Saturday, June 25, 2005


Where's The Disagreement?

At dispute we have a Calvinistic understanding of I John 2:2
and He Himself is the propitiation for our sins; and not for ours only, but also for {those of} the whole world. (NAS)
It started with pyromaniac who quotes a friend that uses the verse to challenge the Calvinistic concept of election
Calvinists never seem to face 1 John 2:2 head on. It says, "He is the propitiation for our sins: and not for ours only, but also for the sins of the whole world." Calvinists always dismiss the plain meaning of the verse, saying that "whole world" can't possibly mean the whole world, because if it did, it would include trees and mountains and rivers and slugs and termites and other stuff.
Phillip answers this objection by saying John used the term "whole" to remind his primarily Jewish audience that Christ's salvation includes all people groups and is not limited to God's chosen people. The bracketed words "those of" included in the NAS translation above seems to support that conclusion.

Adrain Warnock; however, thinks pyromaniac (and the NAS translators) are trying too hard.
I tremble to contradict the pyromaniac, but I am afraid that I feel that his handling of 1 John 2:2 is almost certainly an example of trying to squeeze the bible into a doctrinal mould.
Adrian then goes on to argue that the offer of salvation which is the cross is indeed offered to all, but that many of us choose not to respond to that offer. God, being all-knowing and unconstricted by time, knows who will and who will not respond, and those who will are then the elect.

I am not sure why these interpretations are contradictory? Both Adrian and Phillip are saying that God's grace can and does extend to ALL people, but that election only comes to some of those upon whom that grace is offered, they just say it in slightly different ways.

Pyro's friend with the problem, is, I think, wrestling with a slightly different issue. I'll try and restate it. "How can a loving and graceful God ever condemn, that is exclude from the elect, anyone?" Or perhaps it is, "How can a just God decide a priori who will and will not be among the elect?" He may even be struggling with both questions. In other words, he wants to argue, I think, that everyone gets into heaven. I John 2:2 seems to support this argument.

I hear this sort of thing more and more -- essentially that love somehow excludes condemnation.

I find myself wondering what Jollyblogger might say in this discussion, and I think I have a good idea what it would be. Consider I John 2:3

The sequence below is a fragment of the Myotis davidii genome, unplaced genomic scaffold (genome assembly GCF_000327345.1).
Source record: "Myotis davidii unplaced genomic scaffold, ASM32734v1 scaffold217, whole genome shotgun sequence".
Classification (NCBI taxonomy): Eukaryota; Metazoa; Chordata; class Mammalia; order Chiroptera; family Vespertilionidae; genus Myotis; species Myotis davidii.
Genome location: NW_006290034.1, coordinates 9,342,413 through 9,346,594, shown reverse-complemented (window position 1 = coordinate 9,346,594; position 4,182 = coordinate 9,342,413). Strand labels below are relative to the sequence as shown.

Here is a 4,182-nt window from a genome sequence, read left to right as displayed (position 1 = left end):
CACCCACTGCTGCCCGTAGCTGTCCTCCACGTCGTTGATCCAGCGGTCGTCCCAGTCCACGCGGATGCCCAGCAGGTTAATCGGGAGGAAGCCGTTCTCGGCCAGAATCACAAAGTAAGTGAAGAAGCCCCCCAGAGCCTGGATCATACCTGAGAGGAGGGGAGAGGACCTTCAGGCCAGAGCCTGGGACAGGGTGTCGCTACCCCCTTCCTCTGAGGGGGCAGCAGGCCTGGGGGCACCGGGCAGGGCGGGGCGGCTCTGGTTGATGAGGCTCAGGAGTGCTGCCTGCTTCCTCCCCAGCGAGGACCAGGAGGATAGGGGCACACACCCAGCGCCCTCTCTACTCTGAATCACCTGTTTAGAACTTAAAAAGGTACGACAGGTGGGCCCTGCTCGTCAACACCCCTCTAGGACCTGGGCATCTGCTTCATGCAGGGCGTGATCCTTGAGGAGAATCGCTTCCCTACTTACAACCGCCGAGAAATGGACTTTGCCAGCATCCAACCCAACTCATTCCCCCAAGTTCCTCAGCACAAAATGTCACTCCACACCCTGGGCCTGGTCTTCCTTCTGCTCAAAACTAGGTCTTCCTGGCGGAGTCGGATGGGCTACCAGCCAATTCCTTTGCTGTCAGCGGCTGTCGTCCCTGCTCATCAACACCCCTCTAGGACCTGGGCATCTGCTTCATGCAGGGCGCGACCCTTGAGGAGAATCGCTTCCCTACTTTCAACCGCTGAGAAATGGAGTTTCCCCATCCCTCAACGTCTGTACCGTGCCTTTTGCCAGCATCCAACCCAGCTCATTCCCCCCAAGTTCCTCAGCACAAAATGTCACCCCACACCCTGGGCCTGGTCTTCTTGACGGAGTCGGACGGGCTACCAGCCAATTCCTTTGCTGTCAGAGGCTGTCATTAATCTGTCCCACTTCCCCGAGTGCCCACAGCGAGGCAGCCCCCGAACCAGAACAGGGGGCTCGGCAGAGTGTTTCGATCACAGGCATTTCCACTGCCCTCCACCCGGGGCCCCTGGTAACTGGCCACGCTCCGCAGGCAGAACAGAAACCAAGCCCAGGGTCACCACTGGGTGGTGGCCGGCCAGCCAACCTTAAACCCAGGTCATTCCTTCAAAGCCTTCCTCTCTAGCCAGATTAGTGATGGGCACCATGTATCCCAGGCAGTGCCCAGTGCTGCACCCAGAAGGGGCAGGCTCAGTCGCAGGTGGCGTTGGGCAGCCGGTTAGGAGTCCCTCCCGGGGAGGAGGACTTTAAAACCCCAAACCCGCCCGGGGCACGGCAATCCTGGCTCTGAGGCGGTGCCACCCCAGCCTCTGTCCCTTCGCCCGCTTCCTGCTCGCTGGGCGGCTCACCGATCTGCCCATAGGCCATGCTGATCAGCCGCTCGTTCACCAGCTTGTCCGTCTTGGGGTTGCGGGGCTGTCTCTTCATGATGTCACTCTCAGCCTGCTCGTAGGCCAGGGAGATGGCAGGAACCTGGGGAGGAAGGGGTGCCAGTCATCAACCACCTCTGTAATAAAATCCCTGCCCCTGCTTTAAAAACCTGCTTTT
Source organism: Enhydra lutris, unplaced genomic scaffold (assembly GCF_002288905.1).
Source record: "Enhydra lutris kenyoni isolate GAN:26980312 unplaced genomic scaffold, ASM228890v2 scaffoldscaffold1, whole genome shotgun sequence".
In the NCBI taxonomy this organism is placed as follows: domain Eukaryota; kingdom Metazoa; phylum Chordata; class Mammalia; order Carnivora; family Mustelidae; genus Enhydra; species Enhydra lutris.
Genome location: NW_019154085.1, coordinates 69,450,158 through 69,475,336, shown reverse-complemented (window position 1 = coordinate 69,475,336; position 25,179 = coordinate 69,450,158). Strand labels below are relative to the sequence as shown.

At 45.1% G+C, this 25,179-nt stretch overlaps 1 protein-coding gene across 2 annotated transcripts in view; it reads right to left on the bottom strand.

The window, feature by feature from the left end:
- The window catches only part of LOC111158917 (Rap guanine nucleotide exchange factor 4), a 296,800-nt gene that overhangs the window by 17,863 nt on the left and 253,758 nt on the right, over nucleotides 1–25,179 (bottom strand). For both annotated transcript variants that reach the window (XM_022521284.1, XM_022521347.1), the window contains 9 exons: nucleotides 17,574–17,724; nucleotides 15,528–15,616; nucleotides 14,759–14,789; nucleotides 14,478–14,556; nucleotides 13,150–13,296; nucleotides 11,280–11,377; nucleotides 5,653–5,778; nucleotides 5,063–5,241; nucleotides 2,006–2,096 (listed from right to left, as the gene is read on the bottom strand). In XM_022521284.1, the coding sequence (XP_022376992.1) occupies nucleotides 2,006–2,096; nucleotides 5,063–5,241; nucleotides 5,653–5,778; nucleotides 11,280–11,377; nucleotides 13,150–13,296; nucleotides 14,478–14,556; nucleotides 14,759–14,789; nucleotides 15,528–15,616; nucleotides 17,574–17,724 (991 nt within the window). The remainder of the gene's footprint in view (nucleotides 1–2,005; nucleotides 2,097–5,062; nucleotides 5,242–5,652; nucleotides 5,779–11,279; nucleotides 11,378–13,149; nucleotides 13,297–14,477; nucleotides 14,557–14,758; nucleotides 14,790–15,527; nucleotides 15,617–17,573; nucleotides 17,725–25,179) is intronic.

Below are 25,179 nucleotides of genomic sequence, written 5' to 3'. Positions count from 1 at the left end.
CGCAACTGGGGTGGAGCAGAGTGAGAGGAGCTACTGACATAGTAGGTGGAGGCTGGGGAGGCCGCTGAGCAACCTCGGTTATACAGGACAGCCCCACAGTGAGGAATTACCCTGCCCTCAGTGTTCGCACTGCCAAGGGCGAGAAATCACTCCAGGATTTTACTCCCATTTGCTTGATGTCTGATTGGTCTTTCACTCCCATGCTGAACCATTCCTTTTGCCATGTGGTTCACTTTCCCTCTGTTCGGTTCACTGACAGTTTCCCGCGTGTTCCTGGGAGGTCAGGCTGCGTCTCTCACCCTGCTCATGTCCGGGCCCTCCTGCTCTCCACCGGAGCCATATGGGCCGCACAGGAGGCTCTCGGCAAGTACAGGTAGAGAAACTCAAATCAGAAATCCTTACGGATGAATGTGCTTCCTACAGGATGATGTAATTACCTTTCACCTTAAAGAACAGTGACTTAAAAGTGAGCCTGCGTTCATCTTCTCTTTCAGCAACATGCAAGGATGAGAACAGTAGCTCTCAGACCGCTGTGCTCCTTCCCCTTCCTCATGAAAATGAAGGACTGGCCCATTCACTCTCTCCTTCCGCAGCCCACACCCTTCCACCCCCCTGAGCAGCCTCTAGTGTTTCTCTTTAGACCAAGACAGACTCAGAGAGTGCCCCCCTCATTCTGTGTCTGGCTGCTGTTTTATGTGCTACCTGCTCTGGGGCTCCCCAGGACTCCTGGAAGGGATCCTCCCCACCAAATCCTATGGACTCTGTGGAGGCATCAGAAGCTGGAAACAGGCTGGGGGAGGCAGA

And by this we know that we have come to know Him, if we keep His commandments. (NAS)
The remission of sin discussed in 2:2 is the beginning of the election process, but it is not the end. The power of the cross is not just the power unto forgiveness, but it is also the power unto transformation. We can be assured on nothing unless we experience not just forgiveness, but the precise transformation that John mentions in the verse following.

I think Pyro's friend's question belies a misunderstanding about the nature of God and election. He assumes that the doctrine of election means God does not want salvation for all. Nothing could be further from the truth, God burns with a desire for all of us to receive His glory. But He also knows that not all of us share that desire, and it is in fact His love and grace that prevents Him from tyrannically imposing Himself upon us.


Adran Warnock put up another post on this topic, and I think I am beginning to understand why he thinks there is a problem, but I am not sure I agree with him. Adrain quotes Spurgeon
I think it is needful that when a minister gets his text, he should say what that text means honestly and uprightly. Too many preachers get a text and kill it. They wring its neck, then stuff it with some empty notions and present it upon the table for an unthinking people to feed upon. That man does not preach the whole counsel of God who does not let God?s Word speak for itself in its own pure, simple language.
Apparently, Adrians feels that the pyromaniacs handling on I John 2:2 is in correct because he is somehow putting something into the text that is not there. Yet, as I point out above, the NAS translators seemed to feel it was there.

As I posted Thursday, there is a fine line here, but I certainly cannot see where pyromaniac has crossed it.


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